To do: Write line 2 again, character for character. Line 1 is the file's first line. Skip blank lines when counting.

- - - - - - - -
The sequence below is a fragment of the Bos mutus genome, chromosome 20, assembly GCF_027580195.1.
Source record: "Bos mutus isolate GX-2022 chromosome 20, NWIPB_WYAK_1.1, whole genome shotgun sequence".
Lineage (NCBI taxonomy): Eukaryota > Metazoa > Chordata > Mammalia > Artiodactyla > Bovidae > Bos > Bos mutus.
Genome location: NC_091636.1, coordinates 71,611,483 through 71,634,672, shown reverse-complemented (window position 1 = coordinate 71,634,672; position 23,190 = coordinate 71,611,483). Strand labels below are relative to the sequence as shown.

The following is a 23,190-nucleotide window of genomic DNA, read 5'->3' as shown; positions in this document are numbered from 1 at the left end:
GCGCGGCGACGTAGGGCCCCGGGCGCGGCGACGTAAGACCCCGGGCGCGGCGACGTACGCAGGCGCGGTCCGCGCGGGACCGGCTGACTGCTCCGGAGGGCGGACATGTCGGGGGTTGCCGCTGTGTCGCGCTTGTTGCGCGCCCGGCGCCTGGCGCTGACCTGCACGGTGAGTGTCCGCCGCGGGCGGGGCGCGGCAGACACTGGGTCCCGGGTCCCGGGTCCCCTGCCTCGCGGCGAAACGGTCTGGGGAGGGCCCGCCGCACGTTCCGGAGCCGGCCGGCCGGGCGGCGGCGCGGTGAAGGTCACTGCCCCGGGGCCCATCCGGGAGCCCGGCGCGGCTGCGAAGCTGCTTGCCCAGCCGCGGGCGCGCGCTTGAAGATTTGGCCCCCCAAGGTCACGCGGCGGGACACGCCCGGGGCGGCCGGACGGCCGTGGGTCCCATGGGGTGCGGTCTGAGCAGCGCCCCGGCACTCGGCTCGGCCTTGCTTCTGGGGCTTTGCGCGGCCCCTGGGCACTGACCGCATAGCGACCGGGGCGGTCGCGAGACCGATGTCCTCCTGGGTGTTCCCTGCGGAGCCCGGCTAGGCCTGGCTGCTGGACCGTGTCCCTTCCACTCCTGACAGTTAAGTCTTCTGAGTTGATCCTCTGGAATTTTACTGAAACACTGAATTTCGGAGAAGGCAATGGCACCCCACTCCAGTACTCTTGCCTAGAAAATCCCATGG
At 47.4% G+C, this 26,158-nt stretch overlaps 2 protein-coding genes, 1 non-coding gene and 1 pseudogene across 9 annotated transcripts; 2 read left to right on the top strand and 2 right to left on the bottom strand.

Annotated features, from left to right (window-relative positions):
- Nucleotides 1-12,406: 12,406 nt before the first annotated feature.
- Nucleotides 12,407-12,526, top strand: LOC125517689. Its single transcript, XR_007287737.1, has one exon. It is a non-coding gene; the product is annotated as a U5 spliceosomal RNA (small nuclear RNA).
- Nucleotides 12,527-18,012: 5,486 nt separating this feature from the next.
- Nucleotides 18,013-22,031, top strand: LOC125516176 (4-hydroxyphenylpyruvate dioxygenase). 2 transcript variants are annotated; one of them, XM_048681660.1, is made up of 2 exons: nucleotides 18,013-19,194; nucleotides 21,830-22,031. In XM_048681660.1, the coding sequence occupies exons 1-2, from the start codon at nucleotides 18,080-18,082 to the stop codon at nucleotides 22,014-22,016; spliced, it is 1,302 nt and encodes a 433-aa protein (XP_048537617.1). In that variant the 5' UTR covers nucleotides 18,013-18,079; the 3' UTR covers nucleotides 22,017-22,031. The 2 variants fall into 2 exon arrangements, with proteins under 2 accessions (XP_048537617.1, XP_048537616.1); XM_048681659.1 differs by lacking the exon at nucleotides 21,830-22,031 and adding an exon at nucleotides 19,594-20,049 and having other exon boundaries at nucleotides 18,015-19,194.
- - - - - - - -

Source record: "Bos mutus isolate GX-2022 chromosome 20, NWIPB_WYAK_1.1, whole genome shotgun sequence".